An Essay on Why It Is Usually Best To Hold Off For a While, Before Buying a New Product
Regardless of the amount of times we get burnt as an audience, gamers are still notoriously guilty of premature endorsement of a multitude of products across the market. Before I get into the nitty-gritty of why this is still such a prominent issue, let me give you a brief history of my pre-ordering experience over the years.
I have owned a multitude of consoles during my time playing games, – the majority of them being Sony consoles. I was born in May 1995 and the PlayStation 1 was released in the UK in September, ’95. I think my Dad bought the system in the summer of ’96, just after my first birthday.
The PS2 was released in Britain in November 2000, I remember wanting it so bad at the time, but my Dad refused to buy it on release, so it wasn’t until Christmas 2001 that I eventually got the console.
Then in May 2006, it was announced that the PS3 was releasing in that following November. Although I was only 10 years old at the time and didn’t have any sort of job, but I was determined to get it on release. So for my birthday that year, I didn’t ask for any presents, just cash.
I still didn’t have enough though, but one benefit of being raised catholic was that every time I made a new sacrament, I would get a bunch of cards from my relatives with cash inside, so my Holy Communion money was put to it as well. This is slightly hypocritical when you consider that the money I received for what is supposed to be a religious affair ended up getting spent on a means to kill and maim indiscriminately in a virtual world, (then again the big man in the sky did His fair share of killing in the old testament as well!)
Then, when November came I was still about a hundred quid short and my Ma offered to pay the extra money to make it up, but that would count as my big Christmas present for that year. I took the offer without hesitation and got that big, fat, dumb, loud, overpriced box on release. In hindsight it wasn’t worth it, but I was pleased at the time.
By the time Sony released the PS4 in 2013 I had a job and disposable income, but I decided to hold off on buying the console upon release. This was mostly because of the lack of enticing launch games. There was a part of me that was tempted, mostly due to the fact that my mate had got the console on day one, but I was sticking to my guns.
It wasn’t until Christmas 2015 that I bit the bullet and bought the console. I paid £300 for it and got a good selection of games right away to play through. This time around, I was definitely glad I waited that extra period of time before purchasing the console.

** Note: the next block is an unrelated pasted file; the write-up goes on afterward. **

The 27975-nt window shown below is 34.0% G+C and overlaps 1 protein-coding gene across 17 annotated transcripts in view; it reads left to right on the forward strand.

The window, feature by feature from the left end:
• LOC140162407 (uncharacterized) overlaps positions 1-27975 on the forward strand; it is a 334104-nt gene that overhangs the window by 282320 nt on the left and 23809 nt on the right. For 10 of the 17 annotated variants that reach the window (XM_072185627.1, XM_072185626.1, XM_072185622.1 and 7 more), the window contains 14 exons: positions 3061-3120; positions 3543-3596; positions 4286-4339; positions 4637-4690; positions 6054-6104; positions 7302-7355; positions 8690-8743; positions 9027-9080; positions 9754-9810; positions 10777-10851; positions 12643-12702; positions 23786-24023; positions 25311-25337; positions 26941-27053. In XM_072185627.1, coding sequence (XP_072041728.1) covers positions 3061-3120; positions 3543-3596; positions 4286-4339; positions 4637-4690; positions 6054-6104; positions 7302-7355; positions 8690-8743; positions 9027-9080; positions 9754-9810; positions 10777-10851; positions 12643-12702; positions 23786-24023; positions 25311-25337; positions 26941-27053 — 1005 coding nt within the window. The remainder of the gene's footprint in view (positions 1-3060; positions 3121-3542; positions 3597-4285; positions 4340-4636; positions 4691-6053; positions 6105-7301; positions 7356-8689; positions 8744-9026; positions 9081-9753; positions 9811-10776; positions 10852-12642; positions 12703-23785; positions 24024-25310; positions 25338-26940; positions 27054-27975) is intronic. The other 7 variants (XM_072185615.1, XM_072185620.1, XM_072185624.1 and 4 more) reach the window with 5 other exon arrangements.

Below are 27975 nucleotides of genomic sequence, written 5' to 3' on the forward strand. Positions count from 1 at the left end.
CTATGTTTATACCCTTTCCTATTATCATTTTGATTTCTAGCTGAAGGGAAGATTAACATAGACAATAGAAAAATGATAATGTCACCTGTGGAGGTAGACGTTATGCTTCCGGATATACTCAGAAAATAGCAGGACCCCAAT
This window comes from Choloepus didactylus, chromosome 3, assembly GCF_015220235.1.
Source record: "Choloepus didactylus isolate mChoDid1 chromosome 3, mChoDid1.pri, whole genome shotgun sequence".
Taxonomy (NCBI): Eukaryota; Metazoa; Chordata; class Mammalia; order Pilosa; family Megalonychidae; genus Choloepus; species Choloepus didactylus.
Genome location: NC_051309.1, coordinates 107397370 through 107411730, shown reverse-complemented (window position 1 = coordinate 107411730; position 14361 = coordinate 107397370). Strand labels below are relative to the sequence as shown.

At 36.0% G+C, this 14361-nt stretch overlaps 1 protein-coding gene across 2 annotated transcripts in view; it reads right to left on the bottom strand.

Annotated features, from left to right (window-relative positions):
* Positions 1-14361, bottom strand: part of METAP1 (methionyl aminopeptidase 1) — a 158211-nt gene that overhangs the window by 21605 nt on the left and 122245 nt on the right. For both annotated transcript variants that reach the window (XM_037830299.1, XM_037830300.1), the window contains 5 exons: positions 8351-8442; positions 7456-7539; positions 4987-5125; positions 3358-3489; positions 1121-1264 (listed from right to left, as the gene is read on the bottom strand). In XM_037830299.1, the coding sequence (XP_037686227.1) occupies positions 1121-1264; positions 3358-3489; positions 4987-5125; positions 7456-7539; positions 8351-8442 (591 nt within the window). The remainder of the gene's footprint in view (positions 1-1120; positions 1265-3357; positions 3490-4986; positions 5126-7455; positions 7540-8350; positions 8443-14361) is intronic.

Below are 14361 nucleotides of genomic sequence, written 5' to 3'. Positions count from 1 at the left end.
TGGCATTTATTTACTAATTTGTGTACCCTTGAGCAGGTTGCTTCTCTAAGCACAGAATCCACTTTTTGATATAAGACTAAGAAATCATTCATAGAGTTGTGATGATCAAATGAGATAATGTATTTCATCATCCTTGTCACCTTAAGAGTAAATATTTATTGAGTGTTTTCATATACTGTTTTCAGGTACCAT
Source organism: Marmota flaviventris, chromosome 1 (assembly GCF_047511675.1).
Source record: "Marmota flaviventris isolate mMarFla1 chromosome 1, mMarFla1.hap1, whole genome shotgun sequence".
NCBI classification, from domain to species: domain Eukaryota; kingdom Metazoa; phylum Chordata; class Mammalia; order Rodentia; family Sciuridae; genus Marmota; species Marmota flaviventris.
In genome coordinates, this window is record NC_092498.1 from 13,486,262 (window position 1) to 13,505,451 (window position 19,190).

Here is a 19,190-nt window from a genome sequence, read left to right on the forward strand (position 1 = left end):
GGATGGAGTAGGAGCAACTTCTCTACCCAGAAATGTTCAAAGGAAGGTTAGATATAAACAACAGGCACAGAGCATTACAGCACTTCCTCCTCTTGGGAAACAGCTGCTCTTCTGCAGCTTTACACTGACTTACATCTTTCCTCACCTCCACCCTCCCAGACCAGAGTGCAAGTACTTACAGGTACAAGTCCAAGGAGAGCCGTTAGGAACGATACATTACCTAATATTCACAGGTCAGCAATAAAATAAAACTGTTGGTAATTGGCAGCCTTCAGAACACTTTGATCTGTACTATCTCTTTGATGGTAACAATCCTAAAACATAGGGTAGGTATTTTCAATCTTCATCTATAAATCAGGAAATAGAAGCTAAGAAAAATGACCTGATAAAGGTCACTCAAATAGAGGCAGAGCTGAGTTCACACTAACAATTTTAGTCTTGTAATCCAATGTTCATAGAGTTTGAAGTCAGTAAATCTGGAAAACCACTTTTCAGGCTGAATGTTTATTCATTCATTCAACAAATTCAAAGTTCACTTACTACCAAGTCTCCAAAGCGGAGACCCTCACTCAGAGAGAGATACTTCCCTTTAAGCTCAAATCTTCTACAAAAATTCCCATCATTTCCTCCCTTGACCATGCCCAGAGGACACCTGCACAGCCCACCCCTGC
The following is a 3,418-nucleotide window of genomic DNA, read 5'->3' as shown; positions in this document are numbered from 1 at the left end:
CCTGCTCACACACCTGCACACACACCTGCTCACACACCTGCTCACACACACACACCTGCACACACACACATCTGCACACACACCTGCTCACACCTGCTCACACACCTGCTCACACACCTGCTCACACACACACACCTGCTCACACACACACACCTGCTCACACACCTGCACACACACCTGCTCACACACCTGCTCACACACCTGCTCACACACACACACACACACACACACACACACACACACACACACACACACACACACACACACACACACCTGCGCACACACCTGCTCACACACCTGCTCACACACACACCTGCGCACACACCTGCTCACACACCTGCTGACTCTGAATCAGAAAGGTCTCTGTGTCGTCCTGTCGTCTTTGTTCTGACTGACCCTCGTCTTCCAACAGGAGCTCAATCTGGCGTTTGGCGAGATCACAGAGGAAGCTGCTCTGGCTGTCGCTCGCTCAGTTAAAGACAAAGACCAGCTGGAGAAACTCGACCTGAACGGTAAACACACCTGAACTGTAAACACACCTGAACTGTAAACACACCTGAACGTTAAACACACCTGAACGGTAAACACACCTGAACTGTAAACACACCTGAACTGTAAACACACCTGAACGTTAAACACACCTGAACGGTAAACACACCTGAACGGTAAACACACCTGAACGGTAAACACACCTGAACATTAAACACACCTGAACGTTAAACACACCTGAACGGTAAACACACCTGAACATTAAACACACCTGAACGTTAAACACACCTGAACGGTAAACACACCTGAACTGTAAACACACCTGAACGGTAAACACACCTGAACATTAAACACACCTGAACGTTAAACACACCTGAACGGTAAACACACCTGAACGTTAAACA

And at the time of writing, I still do not own a PS5 console. Granted, this is mostly due to the fact that they are still rarer than gold dust, but I do still have plenty of games on my PS4 backlog to keep me going in the meantime.
This doesn’t just apply to consoles though; it applies to games and peripherals as well. When PSVR launched I was excited about the new technology, but hesitant due to the price, (although it is still the cheapest VR system by far.) So I held off, tried the product and decided it was pretty cool, but not something I needed right there and then. A year or so later, I purchased it at a lower price point.
In terms of actual games, I couldn’t actually tell you what the last game I pre-ordered was. If I had to hazard a guess, I’d say it was probably in 2015 so most likely Uncharted 4 or maybe Arkham Knight? However even as recently as late 2020, we all saw a startling example of premature endorsement when Cyberpunk: 2077 was released. Again, I got the game in early 2020, after a few of the ‘patches,’ had dropped.
It was genuinely baffling to me at that point how this can still be happening in a world that has already been through; Batman: Arkham Knight, No Man’s Sky, Mass Effect: Andromeda, Fallout 76 and Fallout 4. Will we never learn?
My point is; when you see the epic trailer for the next game in a franchise and it gets you hyped, that alone shouldn’t be enough for you to automatically throw 60 of your hard earned dollars at it. That is exactly what I mean by premature endorsement.
Instead, wait for the reviews, read up on what other players think before you make the commitment. People who invest in gaming as a culture are too eager to throw away their cash prematurely; there is a benefit to being a more frugal buyer.
At the end of the day, I can’t tell you how to spend your money; I can only recommend you on how not to waste your cash based on my own personal experiences in the past. I am no money saving expert and there is a lot that I still don’t understand about the video games industry.
That said, I do know that premature endorsement is still a persistent issue that plagues the industry. If we can put a stop to the issue of premature endorsement, it will only mean good things for the industry as a whole.
Generally, I consider myself to be a pretty savvy consumer in terms of where I put my money. I also understand that really, that is all that matters when it comes to the decisions made by video game publishing companies and that is the power that we have over them as an audience. That is the only way that we will ever be able to change thing or make a difference, for the better, to our favourite pastime.
If you are enjoying Dan’s AG@G series, you can check out the previous entry on The Insane Amount Of Fantastic Videogames That Were Released In 2017 right here.
Buy tickets for BGCP Comic Con in and around Glasgow Scotland – BUY TICKETS
If you want to be part of the BGCP community, Join us on Discord, Twitter, Instagram etc then click HERE